Tuesday, September 6, 2016

What drives your binge eating?

When it comes to your relationship with food, does it seem as if you are in the passenger seat, and the driver is completely out-of-control?

I am going to help you identify what is “driving” the behavior of binge eating, and give you the two crucial steps to change, that you can implement right away.

For starters, imagine yourself as a car.  If this seems a bit weird, think about this:  we refer to car “bodies” (why is that?) and we take our cars to the “body shop” for repairs.   

As you travel on the proverbial road of life, keep in mind that you are not alone in the vehicle.  There are usually three basic parts to all of us: the Self, the Critic, and the Soother/Supporter.

·      The “Self” is is the part of you that has needs, wants, wishes, emotions and conflicts.  When you say, “I feel mad/sad/glad/afraid” that’s your “Self” talking.   

·      The “Critic” informs you of all your perceived transgressions.  It is relentlessly judgmental, critical and sometimes downright nasty.  (Hint:  if you refer to yourself in the second person, it is usually the critic talking, as when you say to yourself, “You have no willpower!”).  

·      The “Soother/Supporter” is the part that provides understanding, soothing and support. Often, that’s the part that can show up for other people, but not for you. 

Which of these is in the drivers seat?

Chances are, it’s the critic.

We all need a little bit of an inner critic to make sure we make good choices.  Ideally, that critic should stay in the backseat - or better yet, the trunk!

How does this relate to food issues?

When the critic is at the wheel, it isn’t pretty.  And for many people, the critic strikes exactly when they need the most support.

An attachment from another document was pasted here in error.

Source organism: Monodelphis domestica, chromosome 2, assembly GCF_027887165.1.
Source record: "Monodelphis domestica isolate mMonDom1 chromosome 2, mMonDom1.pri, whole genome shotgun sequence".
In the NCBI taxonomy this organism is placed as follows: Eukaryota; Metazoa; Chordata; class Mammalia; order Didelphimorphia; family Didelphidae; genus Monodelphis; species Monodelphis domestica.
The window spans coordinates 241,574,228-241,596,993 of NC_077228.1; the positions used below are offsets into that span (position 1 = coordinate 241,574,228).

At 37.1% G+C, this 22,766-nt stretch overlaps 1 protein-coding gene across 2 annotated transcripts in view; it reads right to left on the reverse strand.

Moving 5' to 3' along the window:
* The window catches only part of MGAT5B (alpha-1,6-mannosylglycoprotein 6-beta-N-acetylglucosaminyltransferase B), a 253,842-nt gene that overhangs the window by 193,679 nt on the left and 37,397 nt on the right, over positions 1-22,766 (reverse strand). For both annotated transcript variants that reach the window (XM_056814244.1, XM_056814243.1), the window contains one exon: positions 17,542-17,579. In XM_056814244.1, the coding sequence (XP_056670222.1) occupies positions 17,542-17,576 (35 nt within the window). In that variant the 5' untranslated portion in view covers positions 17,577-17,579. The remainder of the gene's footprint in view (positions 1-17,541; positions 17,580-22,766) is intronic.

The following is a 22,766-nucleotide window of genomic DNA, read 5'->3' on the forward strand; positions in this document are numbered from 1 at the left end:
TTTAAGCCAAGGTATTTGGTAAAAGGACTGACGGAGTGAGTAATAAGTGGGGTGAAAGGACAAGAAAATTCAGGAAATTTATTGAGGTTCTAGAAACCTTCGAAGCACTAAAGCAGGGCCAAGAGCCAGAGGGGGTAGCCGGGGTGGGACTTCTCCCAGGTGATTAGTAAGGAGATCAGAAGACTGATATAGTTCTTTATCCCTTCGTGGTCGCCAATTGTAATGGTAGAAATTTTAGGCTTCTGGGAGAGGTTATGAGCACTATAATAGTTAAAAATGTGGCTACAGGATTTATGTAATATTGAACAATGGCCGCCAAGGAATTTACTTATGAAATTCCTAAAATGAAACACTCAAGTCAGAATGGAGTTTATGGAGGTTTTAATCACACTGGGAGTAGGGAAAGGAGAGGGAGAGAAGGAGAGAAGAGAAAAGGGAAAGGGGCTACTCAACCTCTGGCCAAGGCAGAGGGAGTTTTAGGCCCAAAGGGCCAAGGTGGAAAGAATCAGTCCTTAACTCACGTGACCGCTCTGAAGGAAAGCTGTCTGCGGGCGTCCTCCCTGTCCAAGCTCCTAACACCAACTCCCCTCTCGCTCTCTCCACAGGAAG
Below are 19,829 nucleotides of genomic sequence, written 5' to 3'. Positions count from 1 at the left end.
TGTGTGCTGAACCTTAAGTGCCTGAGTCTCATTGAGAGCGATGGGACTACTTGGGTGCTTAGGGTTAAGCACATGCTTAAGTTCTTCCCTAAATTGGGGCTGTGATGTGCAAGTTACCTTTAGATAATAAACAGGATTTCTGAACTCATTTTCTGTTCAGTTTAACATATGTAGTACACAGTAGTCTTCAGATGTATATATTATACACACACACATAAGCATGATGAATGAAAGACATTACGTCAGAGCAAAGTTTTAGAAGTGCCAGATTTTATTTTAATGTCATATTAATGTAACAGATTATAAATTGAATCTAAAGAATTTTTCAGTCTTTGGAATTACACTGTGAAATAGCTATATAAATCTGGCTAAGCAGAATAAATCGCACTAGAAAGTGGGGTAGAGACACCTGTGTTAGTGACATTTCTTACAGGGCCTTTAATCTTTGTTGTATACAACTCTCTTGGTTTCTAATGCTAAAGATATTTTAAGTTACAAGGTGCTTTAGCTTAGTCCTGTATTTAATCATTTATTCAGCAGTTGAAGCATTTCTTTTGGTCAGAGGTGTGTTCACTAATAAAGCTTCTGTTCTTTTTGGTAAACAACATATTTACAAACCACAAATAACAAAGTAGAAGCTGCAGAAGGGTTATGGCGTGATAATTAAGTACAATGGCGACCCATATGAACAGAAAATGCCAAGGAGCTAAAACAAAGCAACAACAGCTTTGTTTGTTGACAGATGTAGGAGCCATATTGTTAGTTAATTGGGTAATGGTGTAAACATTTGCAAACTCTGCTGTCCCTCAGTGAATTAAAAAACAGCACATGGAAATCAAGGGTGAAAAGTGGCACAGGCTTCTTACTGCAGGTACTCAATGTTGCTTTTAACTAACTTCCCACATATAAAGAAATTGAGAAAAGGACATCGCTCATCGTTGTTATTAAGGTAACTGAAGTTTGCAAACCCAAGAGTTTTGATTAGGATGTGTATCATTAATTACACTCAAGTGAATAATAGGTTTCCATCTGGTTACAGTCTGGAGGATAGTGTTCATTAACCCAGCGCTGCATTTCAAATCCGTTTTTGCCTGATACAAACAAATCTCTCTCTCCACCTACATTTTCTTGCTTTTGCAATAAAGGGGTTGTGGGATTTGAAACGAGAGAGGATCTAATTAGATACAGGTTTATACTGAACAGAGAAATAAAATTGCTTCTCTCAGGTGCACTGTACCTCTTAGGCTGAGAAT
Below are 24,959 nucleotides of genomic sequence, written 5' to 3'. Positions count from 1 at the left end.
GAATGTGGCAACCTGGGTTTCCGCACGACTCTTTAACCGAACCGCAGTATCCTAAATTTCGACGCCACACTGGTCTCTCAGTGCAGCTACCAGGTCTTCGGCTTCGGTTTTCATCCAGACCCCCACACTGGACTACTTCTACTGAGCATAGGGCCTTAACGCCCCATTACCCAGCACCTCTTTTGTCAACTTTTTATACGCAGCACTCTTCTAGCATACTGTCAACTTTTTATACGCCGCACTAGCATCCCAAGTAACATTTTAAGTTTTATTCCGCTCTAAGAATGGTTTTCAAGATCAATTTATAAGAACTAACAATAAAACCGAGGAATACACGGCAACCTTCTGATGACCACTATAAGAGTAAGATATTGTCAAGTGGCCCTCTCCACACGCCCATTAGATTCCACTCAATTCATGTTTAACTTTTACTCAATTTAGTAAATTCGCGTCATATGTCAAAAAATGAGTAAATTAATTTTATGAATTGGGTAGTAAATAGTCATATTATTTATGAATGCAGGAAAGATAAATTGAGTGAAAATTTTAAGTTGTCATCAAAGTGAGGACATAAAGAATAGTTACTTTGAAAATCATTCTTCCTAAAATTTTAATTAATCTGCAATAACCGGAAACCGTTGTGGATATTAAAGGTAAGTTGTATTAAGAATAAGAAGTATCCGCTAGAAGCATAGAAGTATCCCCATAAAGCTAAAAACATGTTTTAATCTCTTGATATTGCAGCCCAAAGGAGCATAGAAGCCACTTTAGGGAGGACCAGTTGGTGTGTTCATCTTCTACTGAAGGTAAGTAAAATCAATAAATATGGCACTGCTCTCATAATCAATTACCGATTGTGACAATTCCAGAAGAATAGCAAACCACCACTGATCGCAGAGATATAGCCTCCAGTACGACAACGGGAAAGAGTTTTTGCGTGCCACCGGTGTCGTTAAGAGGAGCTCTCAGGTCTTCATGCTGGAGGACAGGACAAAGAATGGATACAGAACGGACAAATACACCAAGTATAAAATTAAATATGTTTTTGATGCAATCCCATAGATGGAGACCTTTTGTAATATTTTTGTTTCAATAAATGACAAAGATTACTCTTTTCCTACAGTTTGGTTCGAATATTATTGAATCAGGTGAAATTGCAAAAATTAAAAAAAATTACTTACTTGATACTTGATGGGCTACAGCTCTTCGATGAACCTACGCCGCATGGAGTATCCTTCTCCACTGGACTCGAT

That leads to using food for comfort or distraction.  And then the critic is there to judge you (“How could you have eaten that?” or “You failed!”), and the cycle continues. 

If you speak to yourself in a critical way, you feel bad.  And if you don’t soothe and support yourself, you’re likely to use food for comfort or distraction.

Where is the supporter in all of this?  Probably mute.

Here’s what to do:

Step One:  Recognize who’s driving

Does your internal critic remind you of anyone you know?  Who spoke to you (or to others) in that manner?  Where did you learn to relate to yourself that way? 

Is that mean voice really “you” or does it belong to someone else?  A parent, sibling, or teacher, perhaps.

Identify the source of that internal critic.  And, tell it to shush.   It no longer has permission to drive you crazy.  Banish it to the backseat.

Step Two:  Be a friend to yourself

How do you express support for others?   Chances are, you are caring, understanding, helpful and friendly. 

What if you spoke that way to yourself?  Try it!  You’ll see a difference.

Talk to yourself as if you were someone you love.  Be nice to yourself.  You will feel better, and when you feel supported by yourself, you are way less likely to eat.

When you are driven by a wish to be supportive and understanding to yourself, as well as to others, you will stop using food to cope.